China backs the EU's plans to continue the Kyoto Protocol meant to slash greenhouse gas emissions, but not without conditions, according to a report from the Guardian on Monday.
Europe's plans for a global treaty to reduce greenhouse gas emissions by 2020 may be back on track at the UN climate talks after China and Brazil, two of the biggest developing countries in the world, indicated they were prepared to consider the proposed accord, albeit with conditions.
Upon his arrival at the UN climate change conference in Durban, Chris Huhne, UK's secretary of state for energy and climate change, said there was a "real chance" that the faltering talks could be revived.
But China said an agreement could not go ahead unless five conditions were met and that they would be unlikely to implement anything before 2020, which is when the current round of voluntary pledgesare due to expire after having been agreed upon a year ago.
The conditions include the EU and other countries signing a new legally-binding agreement under the Kyoto Protocol, where developed countries would financially assist poorer nations in tackling climate change.
After eight days of talks in South Africa, the EU now leads nearly 100 mostly small developing countries in calls for a global agreement to replace the existing Kyoto Protocol and for all states to sign up to emission cuts.
"There is a real signal from what China is saying that there may be flexibility in its position [and we] could see commitment to a global, legally-binding agreement," Mr Huhne told the Guardian.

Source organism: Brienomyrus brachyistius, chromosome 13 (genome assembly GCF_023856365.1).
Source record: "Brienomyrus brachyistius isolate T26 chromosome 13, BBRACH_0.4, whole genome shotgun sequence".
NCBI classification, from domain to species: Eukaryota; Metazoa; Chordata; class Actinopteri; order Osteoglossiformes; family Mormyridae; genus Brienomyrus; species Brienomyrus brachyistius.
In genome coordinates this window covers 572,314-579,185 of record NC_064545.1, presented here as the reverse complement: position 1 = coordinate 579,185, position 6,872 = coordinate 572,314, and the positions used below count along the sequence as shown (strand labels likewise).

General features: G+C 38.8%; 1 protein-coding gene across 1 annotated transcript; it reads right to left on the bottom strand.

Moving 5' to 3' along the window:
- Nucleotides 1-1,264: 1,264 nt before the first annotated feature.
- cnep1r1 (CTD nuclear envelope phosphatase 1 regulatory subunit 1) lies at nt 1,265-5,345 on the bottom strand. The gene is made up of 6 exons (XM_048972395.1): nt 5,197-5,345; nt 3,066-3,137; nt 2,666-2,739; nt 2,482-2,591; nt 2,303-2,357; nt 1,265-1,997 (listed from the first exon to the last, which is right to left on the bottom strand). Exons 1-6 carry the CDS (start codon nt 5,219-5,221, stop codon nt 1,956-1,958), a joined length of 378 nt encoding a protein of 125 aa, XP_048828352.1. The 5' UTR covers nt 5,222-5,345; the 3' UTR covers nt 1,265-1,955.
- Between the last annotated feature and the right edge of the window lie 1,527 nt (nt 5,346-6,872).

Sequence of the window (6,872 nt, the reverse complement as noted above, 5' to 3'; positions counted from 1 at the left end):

"Until now, there has been a standoff between leading countries about who should move first. Someone has to lead. It's just possible we're beginning to see leadership, not [just] from traditional [players] but also from big emitters and the developing world."
Acknowledging that negotiations could still fail, Mr Huhne said that while this was not a global deal, it was about "getting everyone to have a similar vision, or road map".
"We're not going to get a good result if people stick with the positions they came with," he added.
Xie Zhenhua, head of the Chinese delegation in Durban, said China was happy to talk to the EU.
But China remained firm on its stance that the richest countries should meet existing responsibilities to cut emissions, as outlined in the Kyoto Protocol.
"Every country shall undertake obligations and responsibilities according to their capacity. China would love to take part in that. China would like to join a legal document," Mr Xie said.
Arguments mounted, however, over whether China, as the world's largest carbon emitter, could still be classified as a developing country. "China clearly cannot say it's a small developing country. It's so big, it is a global player," Mr Huhne said.
But Mr Xie said that China was adamant over its classification as a developing country. "Per capita GDP is only $4,300 and we have 128 million population living within $1 a day," he said.
The continuation of the Kyoto Protocol looks uncertain after Canada, Japan and Russia said they will not sign up to a second commitment period, commencing in 2013.
India maintained its position that it would not agree to any new treaty, while Brazil said it was "open to the options for a new treaty" being put forward by the EU.
Brazilian Ambassador Luiz Alberto Figueiredo confirmed Brazil's commitment to the Kyoto Protocol, which he described as a "rules-based system". He said it was better than the alternative suggested by some countries, based on an informal agreement according to which countries nationally set voluntary targets.
"We believe Kyoto should be kept alive, especially when you need it in future negotiations on the next steps in the international fight against climate change post-2020," Mr Figueiredo said.